Does Chris Paul (or Anyone) Really 'Deserve' a Ring?

Sean HighkinFeatured Columnist IIIMay 16, 2022

PHOENIX, AZ - MAY 15: Chris Paul #3 of the Phoenix Suns looks on prior to the game against the Dallas Mavericks during Game 7 of the 2022 NBA Playoffs Western Conference Semifinals on May 15, 2022 at Footprint Center in Phoenix, Arizona. NOTE TO USER: User expressly acknowledges and agrees that, by downloading and or using this photograph, user is consenting to the terms and conditions of the Getty Images License Agreement. Mandatory Copyright Notice: Copyright 2022 NBAE (Photo by Barry Gossage/NBAE via Getty Images)
Barry Gossage/NBAE via Getty Images

Four teams are left in the 2022 NBA Playoffs, and Chris Paul's team is not one of them. He will go into his 18th season with his place more than cemented on the very short list of greatest point guards of all time but still without a ring.

We'll have all summer (and beyond) to debate the second-round collapse of the Phoenix Suns against the Dallas Mavericks, ending in a blowout Game 7 loss on their home floor on Sunday, and Paul's role in that collapse, which came after a 64-win regular season following last summer's trip to the Finals. Per Marc J. Spears of andscape, Paul suffered a quad injury, which may explain his subpar play in the final five games of the series following a spectacular performance in the first two.

Nonetheless, because of NBA fandom's all-too-prevalent "rings culture," Paul's failures to win a championship will become a referendum on his legacy or some other buzzword that dominates the talk shows and Twitter discourse. But an equally prevalent thought is a shared sense of hope that Paul can get a ring before he retires because he really, really deserves it.

Some version of this sentiment has been around since at least the Clippers days, but as reality set in on Sunday that the top-seeded Suns weren't making a return trip to the Finals, it kicked back into high gear. Jeremy Lin and Dez Bryant jumped on the train; Patrick Beverley, whose post-elimination playoff tweets have mostly been tiresome, got this one right.

Patrick Beverley @patbev21

What u mean deserve why does he deserves it more?? <a href="https://t.co/Y0t0Sxbabu">https://t.co/Y0t0Sxbabu</a>

Usually, the teams and players that deserve a ring are the ones that win the championship. You don't earn a title just by being great for a long time (which Paul has) or by coming close a bunch of times (which Paul has). You earn a championship by winning a championship. Only one team wins it every year, and many things have to break right.

The following is a list of currently active players besides Paul likely to be Hall of Famers (with at least a 70 percent probability score in Basketball Reference's tracker) who have not been on championship teams: James Harden, Russell Westbrook, Damian Lillard, Carmelo Anthony, Paul George and Jimmy Butler. Throw in two-time reigning MVP Nikola Jokic and two-time reigning runner-up MVP finisher Joel Embiid for good measure.

That's a lot of great players without a ring. Which of them deserves one the most? Is there a calculation for how many years someone has to play at a certain level to deserve a championship? How much deserving of a championship in fans' eyes adds up to an actual championship? It's an absurd conversation. And if we collectively weren't so obsessed with rings as the only marker of greatness, it's a conversation that wouldn't exist.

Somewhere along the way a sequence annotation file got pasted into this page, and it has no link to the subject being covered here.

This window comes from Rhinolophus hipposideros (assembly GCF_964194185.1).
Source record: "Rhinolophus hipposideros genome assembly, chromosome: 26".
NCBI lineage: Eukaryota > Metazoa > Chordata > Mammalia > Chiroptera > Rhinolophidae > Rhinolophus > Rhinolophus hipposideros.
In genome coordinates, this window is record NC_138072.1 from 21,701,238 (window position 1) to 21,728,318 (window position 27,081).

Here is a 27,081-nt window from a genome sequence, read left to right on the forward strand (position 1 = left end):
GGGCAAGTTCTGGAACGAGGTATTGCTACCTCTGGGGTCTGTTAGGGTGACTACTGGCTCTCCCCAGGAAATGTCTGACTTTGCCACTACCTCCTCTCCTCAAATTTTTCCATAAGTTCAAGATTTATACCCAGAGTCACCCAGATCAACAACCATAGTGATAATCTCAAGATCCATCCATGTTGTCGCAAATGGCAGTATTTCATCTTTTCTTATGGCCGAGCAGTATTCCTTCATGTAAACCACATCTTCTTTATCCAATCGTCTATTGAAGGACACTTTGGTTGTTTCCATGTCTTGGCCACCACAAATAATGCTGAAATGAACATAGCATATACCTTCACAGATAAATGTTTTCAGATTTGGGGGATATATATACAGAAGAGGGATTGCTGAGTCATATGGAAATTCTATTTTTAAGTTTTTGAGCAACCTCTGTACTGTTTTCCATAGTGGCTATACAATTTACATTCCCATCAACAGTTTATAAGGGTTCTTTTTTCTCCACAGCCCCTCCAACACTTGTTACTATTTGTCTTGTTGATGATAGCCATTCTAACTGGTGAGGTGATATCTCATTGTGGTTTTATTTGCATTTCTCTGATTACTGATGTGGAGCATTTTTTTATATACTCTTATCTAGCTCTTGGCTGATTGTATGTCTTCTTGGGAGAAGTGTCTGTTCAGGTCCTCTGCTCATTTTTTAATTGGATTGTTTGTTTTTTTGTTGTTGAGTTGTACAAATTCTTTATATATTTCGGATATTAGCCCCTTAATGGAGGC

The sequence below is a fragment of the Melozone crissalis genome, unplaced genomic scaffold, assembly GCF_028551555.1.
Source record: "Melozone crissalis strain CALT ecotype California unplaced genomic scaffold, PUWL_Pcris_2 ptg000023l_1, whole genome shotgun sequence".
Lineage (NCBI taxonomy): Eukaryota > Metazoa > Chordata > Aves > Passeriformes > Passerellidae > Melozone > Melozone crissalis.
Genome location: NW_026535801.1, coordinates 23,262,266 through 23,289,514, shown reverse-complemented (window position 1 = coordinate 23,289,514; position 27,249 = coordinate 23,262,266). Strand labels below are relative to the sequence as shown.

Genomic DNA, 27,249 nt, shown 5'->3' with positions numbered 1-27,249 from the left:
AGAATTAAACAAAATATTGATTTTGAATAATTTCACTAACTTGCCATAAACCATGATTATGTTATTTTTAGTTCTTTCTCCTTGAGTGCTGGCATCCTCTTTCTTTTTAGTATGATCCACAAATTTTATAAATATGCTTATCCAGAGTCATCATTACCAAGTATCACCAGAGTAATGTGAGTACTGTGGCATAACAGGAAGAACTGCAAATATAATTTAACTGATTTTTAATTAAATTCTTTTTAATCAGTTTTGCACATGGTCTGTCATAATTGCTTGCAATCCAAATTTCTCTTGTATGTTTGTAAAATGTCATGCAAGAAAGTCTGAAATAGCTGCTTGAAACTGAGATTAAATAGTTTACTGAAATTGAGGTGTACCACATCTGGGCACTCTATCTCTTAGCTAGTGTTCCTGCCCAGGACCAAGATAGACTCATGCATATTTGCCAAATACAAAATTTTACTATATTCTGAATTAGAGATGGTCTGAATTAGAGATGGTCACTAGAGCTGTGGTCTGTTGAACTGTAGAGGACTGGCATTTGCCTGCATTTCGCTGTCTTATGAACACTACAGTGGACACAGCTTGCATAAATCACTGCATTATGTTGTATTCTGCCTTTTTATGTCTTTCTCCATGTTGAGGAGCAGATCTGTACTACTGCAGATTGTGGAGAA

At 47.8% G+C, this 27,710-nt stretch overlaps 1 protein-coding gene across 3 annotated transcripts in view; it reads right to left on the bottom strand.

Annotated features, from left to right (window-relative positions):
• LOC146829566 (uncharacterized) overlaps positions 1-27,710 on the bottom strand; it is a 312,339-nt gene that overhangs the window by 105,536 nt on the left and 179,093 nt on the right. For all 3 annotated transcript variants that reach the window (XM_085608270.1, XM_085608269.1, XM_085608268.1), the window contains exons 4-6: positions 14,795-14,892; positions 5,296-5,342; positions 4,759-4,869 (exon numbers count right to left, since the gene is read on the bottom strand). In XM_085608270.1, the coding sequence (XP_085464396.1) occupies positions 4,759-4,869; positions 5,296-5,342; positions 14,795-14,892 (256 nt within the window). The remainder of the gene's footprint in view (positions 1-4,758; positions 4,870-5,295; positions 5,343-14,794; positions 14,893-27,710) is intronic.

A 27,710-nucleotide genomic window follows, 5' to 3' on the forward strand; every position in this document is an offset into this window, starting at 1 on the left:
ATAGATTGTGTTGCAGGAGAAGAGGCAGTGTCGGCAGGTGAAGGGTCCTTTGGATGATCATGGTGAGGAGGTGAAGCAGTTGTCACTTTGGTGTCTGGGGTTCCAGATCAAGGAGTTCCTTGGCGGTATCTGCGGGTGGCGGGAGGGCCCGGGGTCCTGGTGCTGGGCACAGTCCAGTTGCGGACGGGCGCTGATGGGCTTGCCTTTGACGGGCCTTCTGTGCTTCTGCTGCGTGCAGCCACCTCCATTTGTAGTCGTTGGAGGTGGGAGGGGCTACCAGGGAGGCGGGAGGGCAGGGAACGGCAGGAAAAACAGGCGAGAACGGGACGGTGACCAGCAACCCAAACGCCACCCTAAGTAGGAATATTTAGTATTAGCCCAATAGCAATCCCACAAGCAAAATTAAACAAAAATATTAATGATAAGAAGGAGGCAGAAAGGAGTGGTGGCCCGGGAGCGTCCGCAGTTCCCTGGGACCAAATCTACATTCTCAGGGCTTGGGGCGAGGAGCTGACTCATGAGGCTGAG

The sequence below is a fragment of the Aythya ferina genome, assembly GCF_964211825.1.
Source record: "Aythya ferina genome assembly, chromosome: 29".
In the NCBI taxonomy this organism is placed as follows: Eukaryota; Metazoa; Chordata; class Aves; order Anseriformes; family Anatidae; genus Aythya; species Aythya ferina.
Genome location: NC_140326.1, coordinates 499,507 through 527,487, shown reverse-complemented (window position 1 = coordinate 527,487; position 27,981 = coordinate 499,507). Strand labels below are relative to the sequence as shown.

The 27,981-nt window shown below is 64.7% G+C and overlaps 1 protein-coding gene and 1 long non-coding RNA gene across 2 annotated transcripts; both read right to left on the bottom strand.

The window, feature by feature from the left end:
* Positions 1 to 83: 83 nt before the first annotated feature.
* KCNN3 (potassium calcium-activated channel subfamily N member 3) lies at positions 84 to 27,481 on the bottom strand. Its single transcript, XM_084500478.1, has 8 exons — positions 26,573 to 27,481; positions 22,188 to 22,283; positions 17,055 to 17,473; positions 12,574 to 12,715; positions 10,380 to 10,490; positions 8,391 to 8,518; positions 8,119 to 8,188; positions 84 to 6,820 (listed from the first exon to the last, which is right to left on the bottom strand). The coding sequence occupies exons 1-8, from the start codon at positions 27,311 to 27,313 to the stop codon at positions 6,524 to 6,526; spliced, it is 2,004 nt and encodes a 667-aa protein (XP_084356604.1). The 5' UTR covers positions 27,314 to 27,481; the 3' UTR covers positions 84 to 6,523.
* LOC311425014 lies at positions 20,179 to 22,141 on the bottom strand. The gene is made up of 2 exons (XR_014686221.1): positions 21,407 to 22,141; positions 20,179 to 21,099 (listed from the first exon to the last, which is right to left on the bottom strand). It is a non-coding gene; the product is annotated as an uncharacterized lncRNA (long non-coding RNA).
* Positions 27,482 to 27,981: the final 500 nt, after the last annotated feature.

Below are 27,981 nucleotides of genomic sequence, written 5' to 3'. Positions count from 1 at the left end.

Paul has at least a few more years of high-level basketball left in him, but this Suns team was probably his last best chance at getting there. Everything broke right: They finished with the league's best record, guaranteeing home-court advantage through the Finals had they made it that far. They ran teams off the floor all season with the league's third-best offense and a top-11 defense. Monty Williams rightfully won Coach of the Year as Phoenix kept winning through stretches without Paul, Devin Booker or Jae Crowder.

It will be hard for them to be this good again next season. Paul will be another year older, and things don't seem great at the moment with starting center Deandre Ayton, who will be a restricted free agent after the organization didn't offer him a max extension last fall that he's clearly played his way into now. They also have to decide on an extension for Sixth Man of the Year finalist Cameron Johnson, all while the league investigates allegations of racism and sexism against governor Robert Sarver stemming from an ESPN report in November.

That's a lot of instability and uncertainty to overcome to replicate what they did in making the Finals last year and winning as many games as they did this year, especially when you add healthy Clippers and Nuggets teams into a stacked Western conference that they'll have to go through. Stranger things have happened, but at this point, if you had to bet on Paul getting a ring or not before his career finishes up, the smart money would be on "no."

It happens. He wouldn't be the first player of his level of greatness not to have one.

If Twitter existed in the '90s, would people have said things like, "I just hope Charles Barkley and Patrick Ewing can get a ring before they retire because they deserve it"?

Paul's worst-case scenario is joining the likes of Barkley, Ewing, Reggie Miller, Karl Malone, John Stockton and Allen Iverson on the list of all-time greats to retire ringless. He's still going into the Hall of Fame the first year he's eligible. He will have defined the point-guard position for nearly two decades, made a mark on the business of the league as president of the players' union and earned almost half a billion dollars in salary.

How much all of that adds up to "deserving" a ring is another discussion.

If Paul deserved a ring, he'd have won one.